Estrogen, interneuron maturation and sex differences in depression following alcohol use

MOTIVATION: Depression is a debilitating neuropsychiatric disorder whose constellation of symptoms may include both dampened sensitivity to positive stimuli, and heightened sensitivity to negative emotions. With a lifetime incidence of 20-35%1, depression is one of the leading causes of disability worldwide. Problematic alcohol use and depressive symptoms often co-occur2,3, with data supporting a causal relationship between binge drinking and the expression of depression in social drinkers4. This offers a unique opportunity to unpack the biological mechanisms driving increased vulnerability to a less heterogeneous subtype of depression. Human and rodent studies suggest that biological sex may moderate this relationship5,6, with stronger associations between binge drinking and depression onset shown for females6. Given the growing problem of binge drinking in women and girls, understanding how this pattern of alcohol consumption may enhance vulnerability to depression in females should be a significant women’s health initiative. Dr. Melón began to tackle this question during her graduate training where she showed that the sex-specific development of depressive-like behavior following binge drinking involved long-term upregulation of Gabrd gene expression in the amygdala7. Gabrd encodes a subunit protein, δ, found in a subtype of the chloride permeable GABAA receptors that mediate a significant portion of fast inhibitory signaling in the brain. For her postdoctoral training, Dr. Melón developed and used tools to interrogate GABAergic dysfunction at a cellular level to understand its role in driving stress reactivity and depression vulnerability during the postpartum period8. Dr. Melón also expanded her investigation of alcohol’s effects on this system which revealed a significant role for a specific class of GABA releasing interneurons in the effects of binge drinking9. Dr. Melón's independent lab uses mouse models to determine how binge drinking interacts with factors associated with reproductive transitions to promote sex differences in depression vulnerability across the lifespan.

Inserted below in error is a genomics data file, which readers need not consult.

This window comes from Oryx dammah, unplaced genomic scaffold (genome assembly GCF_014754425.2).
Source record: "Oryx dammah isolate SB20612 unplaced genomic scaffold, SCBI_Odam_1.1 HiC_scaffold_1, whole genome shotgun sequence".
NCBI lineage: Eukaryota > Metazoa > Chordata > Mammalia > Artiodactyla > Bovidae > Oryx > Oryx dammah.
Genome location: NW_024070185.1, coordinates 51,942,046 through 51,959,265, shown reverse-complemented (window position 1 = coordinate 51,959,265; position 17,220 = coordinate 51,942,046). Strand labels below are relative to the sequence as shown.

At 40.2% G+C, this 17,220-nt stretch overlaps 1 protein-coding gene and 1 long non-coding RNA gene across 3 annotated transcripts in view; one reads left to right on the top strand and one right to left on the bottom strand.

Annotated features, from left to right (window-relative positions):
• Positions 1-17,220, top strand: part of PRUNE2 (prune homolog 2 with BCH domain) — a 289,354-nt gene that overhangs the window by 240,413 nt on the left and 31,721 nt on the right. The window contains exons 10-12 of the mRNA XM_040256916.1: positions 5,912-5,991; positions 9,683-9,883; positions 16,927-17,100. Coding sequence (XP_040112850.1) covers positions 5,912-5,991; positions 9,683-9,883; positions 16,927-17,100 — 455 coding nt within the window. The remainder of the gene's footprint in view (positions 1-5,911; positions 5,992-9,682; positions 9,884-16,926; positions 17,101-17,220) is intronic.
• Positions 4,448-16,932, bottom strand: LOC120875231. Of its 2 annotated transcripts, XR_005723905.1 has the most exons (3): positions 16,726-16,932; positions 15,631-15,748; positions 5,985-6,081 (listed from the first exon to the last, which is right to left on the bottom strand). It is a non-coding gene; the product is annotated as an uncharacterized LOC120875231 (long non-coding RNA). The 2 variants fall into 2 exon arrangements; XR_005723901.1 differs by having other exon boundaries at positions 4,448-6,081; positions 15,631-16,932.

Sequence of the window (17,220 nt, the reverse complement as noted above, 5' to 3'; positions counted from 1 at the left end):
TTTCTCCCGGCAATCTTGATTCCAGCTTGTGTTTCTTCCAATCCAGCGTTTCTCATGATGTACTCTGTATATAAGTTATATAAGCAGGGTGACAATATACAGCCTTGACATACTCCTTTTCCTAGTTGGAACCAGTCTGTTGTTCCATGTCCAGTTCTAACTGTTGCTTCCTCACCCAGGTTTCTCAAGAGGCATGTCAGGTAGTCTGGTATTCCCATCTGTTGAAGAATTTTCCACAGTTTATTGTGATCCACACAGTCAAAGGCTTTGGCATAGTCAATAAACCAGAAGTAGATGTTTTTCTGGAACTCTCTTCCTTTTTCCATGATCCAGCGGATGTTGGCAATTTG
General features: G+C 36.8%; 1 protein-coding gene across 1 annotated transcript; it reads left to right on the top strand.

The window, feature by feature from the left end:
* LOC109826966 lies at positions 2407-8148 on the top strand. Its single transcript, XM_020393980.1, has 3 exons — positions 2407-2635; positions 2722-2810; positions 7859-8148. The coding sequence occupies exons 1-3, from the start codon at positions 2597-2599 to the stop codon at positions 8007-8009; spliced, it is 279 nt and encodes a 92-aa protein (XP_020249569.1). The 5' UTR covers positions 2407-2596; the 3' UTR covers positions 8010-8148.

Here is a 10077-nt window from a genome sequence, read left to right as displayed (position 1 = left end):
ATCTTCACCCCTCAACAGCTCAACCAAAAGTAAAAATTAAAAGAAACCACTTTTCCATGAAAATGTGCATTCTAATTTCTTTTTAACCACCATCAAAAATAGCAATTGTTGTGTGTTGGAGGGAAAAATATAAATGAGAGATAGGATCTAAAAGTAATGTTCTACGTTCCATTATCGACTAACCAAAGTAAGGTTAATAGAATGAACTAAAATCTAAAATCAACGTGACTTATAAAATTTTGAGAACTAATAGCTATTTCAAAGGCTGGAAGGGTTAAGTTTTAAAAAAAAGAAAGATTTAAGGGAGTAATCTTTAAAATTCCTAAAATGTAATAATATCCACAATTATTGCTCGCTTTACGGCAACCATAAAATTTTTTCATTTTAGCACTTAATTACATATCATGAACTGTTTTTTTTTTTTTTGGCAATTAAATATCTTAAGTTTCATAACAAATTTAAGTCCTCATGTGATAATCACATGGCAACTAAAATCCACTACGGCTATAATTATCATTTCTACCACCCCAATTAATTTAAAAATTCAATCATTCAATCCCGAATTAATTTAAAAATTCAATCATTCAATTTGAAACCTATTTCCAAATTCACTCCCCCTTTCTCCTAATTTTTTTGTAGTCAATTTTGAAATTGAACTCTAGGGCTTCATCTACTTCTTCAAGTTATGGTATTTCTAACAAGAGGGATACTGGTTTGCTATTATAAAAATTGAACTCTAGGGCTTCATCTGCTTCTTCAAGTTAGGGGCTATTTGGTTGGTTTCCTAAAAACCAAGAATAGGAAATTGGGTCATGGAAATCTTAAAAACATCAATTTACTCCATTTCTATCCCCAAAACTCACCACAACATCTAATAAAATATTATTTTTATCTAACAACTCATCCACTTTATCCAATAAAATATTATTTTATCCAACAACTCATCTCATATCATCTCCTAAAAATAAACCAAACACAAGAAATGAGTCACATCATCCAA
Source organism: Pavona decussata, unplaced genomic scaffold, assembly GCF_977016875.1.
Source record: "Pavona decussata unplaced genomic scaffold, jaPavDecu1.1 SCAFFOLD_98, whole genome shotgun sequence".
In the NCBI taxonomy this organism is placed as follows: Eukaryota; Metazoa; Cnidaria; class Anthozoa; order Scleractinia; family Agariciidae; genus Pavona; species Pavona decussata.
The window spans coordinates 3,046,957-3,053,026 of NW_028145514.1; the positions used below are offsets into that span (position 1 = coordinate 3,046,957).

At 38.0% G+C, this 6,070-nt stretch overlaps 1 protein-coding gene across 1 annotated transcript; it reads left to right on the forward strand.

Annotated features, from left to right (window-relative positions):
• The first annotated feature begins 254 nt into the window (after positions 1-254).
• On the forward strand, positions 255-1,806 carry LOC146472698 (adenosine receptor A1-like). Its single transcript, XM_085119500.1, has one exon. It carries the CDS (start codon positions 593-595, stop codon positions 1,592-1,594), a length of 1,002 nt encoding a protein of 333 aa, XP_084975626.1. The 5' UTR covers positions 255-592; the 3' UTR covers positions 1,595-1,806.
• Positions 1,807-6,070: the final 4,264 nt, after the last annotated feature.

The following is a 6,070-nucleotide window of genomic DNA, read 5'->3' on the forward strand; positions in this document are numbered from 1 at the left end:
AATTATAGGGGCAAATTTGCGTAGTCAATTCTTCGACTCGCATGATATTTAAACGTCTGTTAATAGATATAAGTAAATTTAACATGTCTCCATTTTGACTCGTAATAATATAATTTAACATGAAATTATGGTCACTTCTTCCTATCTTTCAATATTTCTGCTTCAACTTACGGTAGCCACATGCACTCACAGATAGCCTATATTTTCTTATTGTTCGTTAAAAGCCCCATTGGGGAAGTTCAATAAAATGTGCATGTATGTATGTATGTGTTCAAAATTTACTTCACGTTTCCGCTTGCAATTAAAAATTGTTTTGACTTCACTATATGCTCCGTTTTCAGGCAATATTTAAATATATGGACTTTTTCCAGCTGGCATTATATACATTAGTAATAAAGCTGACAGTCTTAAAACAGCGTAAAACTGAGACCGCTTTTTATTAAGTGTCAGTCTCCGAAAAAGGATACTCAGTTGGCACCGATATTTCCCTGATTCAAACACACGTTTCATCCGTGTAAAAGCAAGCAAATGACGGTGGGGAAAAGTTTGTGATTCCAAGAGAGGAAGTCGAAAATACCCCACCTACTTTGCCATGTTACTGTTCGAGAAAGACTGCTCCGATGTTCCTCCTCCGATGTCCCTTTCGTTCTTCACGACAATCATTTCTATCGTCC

Fig. 1: The Melón lab will assess and manipulate system wide factors to understand the relationship between gonadal hormones, inhibitory interneuron development and the shaping of windows of vulnerability to depression by environmental factors like binge drinking and peer and infant directed social interaction.

OBJECTIVE: The long-term goal of the Melón Lab is to determine mechanisms that drive sex differences in the development of disorders associated with alcohol use across the lifespan. Our immediate objective is to determine what role fast-spiking parvalbumin interneurons play in the reciprocal regulation of binge drinking and vulnerability to depression across reproductive transitions. By combining innovative technologies in genetics, pharmacology and neurophysiology as well as strong behavioral neuroscience approaches, our short-term efforts will be focused on progressing three fundamental questions:

I. Do developmental shifts in estrogen alter fast-spiking interneuron function to drive changes in depression vulnerability across the reproductive lifecycle in females?

II. How does binge alcohol exposure interact with estrogen to promote vulnerability to depression in females?

III. Are the effects of peripubertal alcohol drinking on infant-directed behaviors (retrieval, nest building, aggression) in adulthood due to perturbations in the estrogen-dependent maturation of GABAergic signaling across the hypothalamo-mesolimbic parental circuit?

Project 1: Reproductive transitions, interneuronopathy and depression vulnerability

SIGNIFICANCE: From the onset of puberty to the end of perimenopause, the lifetime risk for developing depression is 2 fold greater for women than men11. Within a woman’s reproductive lifecycle, unique epochs characterized by significant changes in gonadal hormones- namely, puberty, peripartum and perimenopause- all represent periods of enhanced risk to depression12. My lab will assess how these developmental shifts in estradiol, the main ovarian hormone in women, regulate the dynamic inhibitory connectome and its ability to mediate communication across neural circuits that underlie positive affect.